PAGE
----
Lean Begins at Home for Topper Industrial / Lean Manufacturing and Six Sigma Must be Part of the Fork Truck Free Conversation 

September 2, 2016 0 Comments Fork Truck Free Info 864 Views

Almost a decade ago EHS Today magazine looked at the value of considering launching an ergonomics initiative integrated into Lean Manufacturing and Six Sigma improvement processes. Indeed several corporate improvement initiatives or programs have been developed to aid corporations in achieving external productivity excellence, most notably Lean Manufacturing and Six Sigma.

Fork Truck Free Initiatives are often initiated by safety, often ergonomics experts. Topper Industrial welcomed Chris Mosby as the company’s lean manager. Mosby has been a Lean/Six Sigma trainer for more than twenty years in multi-faceted, fast-paced manufacturing environments. Mosby’s experience includes management assignments in quality, production, logistics, healthcare, and maintenance/engineering.

Mosby explained his enthusiasm as a new Topper Industrial employee, “I can’t even put into words their support and influence with this journey. The leadership truly treat their employees the way they would like to be treated. They believe that people for the most part want to do a good day’s work for a fair wage. They empower their employee to strive to be better and it show in the products that come out of here.”

Lean manufacturing initiatives cannot prevail unless the company leadership is fully committed. It is often uncomfortable, awkward, challenging, and frustrating. That said, once lean continuous process improvement becomes a habit, a lifestyle, there is no turning back.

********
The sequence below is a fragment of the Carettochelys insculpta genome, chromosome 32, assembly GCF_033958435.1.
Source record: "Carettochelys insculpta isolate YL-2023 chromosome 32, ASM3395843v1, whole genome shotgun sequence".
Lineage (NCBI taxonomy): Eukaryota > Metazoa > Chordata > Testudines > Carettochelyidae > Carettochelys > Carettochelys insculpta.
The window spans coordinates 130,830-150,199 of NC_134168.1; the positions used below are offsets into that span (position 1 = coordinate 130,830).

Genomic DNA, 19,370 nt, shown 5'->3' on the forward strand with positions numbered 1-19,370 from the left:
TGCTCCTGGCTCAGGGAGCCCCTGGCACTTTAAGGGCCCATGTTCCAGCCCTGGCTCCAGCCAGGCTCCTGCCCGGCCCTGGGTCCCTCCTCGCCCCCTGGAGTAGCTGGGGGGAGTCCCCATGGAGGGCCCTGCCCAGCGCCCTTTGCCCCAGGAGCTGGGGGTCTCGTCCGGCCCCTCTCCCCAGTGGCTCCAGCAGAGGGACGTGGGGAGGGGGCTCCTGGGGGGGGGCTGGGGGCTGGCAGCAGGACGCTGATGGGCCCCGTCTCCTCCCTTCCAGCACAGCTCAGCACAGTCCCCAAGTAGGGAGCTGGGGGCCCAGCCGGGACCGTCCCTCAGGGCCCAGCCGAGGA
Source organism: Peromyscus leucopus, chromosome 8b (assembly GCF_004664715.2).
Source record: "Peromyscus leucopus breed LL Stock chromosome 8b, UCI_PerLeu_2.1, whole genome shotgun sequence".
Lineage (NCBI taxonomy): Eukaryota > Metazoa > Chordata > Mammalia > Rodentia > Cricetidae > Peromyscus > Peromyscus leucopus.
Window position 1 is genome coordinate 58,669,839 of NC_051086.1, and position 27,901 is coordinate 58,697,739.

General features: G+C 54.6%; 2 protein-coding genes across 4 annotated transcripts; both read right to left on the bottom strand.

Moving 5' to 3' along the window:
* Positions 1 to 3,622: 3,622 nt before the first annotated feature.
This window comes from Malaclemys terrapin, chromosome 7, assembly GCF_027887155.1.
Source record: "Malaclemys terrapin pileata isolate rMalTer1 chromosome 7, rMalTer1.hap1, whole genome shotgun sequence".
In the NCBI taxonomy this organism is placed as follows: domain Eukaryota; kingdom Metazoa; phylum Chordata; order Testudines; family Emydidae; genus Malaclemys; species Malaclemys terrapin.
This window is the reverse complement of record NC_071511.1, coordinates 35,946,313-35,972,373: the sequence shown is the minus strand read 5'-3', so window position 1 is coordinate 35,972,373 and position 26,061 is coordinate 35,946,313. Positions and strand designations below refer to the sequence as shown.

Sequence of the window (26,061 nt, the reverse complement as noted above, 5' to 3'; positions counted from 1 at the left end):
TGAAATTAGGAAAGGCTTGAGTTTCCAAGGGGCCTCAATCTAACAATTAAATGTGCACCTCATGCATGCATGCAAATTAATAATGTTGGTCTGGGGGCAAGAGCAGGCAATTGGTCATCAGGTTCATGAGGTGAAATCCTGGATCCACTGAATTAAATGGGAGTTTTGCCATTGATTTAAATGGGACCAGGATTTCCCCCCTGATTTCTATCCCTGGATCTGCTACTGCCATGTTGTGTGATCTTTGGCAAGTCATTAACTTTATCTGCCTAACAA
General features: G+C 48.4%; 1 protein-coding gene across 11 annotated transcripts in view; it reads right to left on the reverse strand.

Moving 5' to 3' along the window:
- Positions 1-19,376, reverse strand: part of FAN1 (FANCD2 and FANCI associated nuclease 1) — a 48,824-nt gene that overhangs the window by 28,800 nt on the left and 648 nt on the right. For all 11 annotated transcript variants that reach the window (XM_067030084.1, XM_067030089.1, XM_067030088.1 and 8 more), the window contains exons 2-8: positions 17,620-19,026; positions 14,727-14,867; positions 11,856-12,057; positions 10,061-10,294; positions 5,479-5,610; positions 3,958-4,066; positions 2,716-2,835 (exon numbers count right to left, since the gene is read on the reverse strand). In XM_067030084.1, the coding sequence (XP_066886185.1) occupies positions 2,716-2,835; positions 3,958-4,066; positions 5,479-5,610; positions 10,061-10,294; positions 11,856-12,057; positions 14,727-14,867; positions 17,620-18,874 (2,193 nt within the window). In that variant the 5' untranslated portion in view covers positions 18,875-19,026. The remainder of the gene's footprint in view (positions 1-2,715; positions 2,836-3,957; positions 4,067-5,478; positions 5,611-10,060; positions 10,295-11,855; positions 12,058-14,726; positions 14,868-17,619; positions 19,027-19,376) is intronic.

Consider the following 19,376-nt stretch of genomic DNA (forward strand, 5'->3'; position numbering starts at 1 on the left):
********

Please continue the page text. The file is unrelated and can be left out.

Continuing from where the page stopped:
Mosby noted that the first thing we did was assemble a Lean Steering Committee to develop goals and targets for the shop (safety, quality, delivery, and cost). We developed a training plan for the entire shop. The entire leadership team went through a week of basic lean training. Within the first couple of weeks we began a one-day introduction lean training for all employees.

In two months’ time we trained all employees on the basics of lean. We established a pilot training area (the canteen) where we were able to show “real lean tools” in an area that was familiar to all. Included in this area were tools such as Kanban, standard work, visual management, 5S, and other well-established methodologies.

We did this so we could show how some of these tools could be transferred and used (Yoketen) to other areas. The first major process change came with the development of the container line (Topper Industrial’s first assembly line). We used Takt time and balanced that time to the cycle time of the operators and made the containers in a one-piece flow method. There were constraints using kitting, pull systems, and it had to be fork truck free.

This was a new way of building for Topper Industrial

Before: Job shop method: The process required 20 operators to build 90 units a day

After: Assembly line method: The process now requires just 13 operators to build 90 units a day

These lean proven strategies, tools, and techniques are necessary to build a successful and sustainable ergonomics program that combines Lean Manufacturing and Six Sigma methodologies while also achieving bottom-line results. Optimizing human performance, reducing cycle time, and implementing measurable business processes, all serve to increase your support organization’s agility, responsiveness, and ability to deliver enhanced services. By integrating these methodologies, manufacturing organizations moving to a FTF environment become stronger business partners to all stakeholders by providing:

  • Increased cost competitiveness;
  • Lower per transaction costs;
  • Empowered, customer and process-focused workforce; and
  • Dedicated commitment to continual improvement.

Topper Industrial

Article submitted by Jillian Burrow, Marketing Manager for Topper Industrial

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